Taste and see that the LORD is good; happy are those who trust in Him. Psalm 34:8
Mostly, as I am rereading Lewis’ A Pilgrim’s Regress, I am impressed with my margin comments from the last time I waded through this dream. It is a conversation with a previous me, in a different time and space.
“What must I do?” said John.
“You must take off your rags,” said she, “and you must dive into this water.”
“Alas,” said he, “I have never learned to dive.”
“There is nothing to learn,” said she. “The art of diving is not to do anything new but simply to cease doing something. You have only to let yourself go.”
“I think,” said John, “that if it is all one, I would rather jump.”
“It is not all one,” said Mother Kirk. “If you jump, you will be trying to save yourself. As well, you would not go deep enough.
And how John managed it or what he felt I did not know, but he also rubbed his hands, shut his eyes, despaired, and let himself go. It was not a good dive, but, at least, he reached the water head first.
Because right now I am doing the Psalm 102 thing, the smitten heart, pretty much emoting with one of those black-outlined hawks perched on the old broken down eucalyptus trees that haunt this neighborhood. I am like a sparrow, lonely on a housetop.
But lament is this long learning, hard like eucharisteo. Lament is a cry of belief in a good God, a God who has His ear to our hearts, a God who transfigures the ugly into beauty. -Voskamp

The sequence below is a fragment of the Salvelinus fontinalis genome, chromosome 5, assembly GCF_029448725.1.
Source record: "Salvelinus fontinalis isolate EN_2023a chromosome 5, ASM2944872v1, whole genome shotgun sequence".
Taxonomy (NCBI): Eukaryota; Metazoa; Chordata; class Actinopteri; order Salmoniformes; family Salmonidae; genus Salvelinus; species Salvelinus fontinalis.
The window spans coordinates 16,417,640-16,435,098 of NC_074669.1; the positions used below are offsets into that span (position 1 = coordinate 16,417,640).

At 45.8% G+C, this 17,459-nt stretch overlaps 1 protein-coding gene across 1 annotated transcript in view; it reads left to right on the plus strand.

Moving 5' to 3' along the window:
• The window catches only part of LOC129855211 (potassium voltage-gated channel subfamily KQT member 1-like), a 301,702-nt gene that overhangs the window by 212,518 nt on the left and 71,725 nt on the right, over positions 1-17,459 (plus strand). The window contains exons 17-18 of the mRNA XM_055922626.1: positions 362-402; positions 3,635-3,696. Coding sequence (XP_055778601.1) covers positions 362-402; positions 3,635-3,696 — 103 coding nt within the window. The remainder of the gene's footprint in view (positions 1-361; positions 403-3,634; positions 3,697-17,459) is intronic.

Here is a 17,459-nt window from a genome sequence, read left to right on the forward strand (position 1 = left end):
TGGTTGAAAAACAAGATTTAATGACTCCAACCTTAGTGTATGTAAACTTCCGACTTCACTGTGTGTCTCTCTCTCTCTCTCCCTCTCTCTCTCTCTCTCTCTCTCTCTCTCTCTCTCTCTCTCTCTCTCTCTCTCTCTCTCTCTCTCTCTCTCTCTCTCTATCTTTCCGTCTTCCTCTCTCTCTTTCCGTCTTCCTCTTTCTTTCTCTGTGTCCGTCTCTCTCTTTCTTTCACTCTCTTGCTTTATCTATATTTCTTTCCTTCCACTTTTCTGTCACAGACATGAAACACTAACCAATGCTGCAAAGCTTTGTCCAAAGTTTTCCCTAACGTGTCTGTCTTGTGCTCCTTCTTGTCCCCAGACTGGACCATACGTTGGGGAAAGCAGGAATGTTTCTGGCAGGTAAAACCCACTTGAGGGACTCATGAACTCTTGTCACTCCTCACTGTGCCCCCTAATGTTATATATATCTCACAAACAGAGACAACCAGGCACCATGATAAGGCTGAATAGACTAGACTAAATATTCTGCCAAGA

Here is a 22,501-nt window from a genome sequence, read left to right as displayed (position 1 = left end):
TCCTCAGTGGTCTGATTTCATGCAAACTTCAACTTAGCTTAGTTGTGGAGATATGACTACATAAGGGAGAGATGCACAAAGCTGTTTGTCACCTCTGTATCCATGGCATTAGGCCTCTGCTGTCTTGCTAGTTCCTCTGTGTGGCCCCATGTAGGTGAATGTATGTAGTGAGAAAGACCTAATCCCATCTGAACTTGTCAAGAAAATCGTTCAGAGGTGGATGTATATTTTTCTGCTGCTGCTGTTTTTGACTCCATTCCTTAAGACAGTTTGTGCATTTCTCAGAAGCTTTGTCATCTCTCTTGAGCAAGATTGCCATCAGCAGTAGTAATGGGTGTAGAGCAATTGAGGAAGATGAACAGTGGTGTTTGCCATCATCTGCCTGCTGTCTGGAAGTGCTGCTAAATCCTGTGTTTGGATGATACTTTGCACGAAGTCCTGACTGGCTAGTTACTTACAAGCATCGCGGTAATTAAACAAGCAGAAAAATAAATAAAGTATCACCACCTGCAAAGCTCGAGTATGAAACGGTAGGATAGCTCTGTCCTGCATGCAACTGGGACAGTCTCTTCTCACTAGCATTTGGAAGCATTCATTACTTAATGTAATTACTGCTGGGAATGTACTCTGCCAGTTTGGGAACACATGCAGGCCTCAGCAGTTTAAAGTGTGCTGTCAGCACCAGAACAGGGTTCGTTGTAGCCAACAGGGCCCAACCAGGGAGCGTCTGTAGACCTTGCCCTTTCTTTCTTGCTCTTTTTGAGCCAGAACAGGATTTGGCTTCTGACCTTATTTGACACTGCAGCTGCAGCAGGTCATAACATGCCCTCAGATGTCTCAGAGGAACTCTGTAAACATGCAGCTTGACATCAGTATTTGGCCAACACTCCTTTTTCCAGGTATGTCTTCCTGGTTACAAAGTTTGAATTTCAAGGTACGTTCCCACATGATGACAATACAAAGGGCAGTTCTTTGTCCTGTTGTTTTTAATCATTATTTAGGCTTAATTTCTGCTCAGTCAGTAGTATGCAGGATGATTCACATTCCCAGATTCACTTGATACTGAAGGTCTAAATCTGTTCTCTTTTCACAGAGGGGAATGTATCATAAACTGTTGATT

Taste and see that the LORD is good.
I remember when I first memorized Psalm 34. I was in the refugee camp. Each day was also broken into five-minute chunks, which was all I could trust God with, to carry me through anything for five more minutes.
That was my first stripping-down moment.
“I see,” thought John to himself. “They have brought me here to kill me.” But he began, nevertheless, to take off his clothes. They were little loss to him, for they hung in shreds, plastered with blood and with the grime of every shire from Puritania to the canyon: but they were so stuck to him that they came away with pain and a little skin came with them.
And I was alone and sick and with a sick baby and with so many decisions to make every moment in a language that I didn’t quite understand; life and death surrounded me.
And He whispered, as I made my way down the dirt road carved by heavy rains and heavy trucks and rubbled with loose gravel so it was easy to slip and fall, “Dive in. Dive into me.”
And I also rubbed my hands, shut my eyes, despaired, and let myself go.
Because I definitely jump into Hillenbrand pool every day, I know the difference.
Let hope not be obscured by night,
But may faith’s darkness be as light.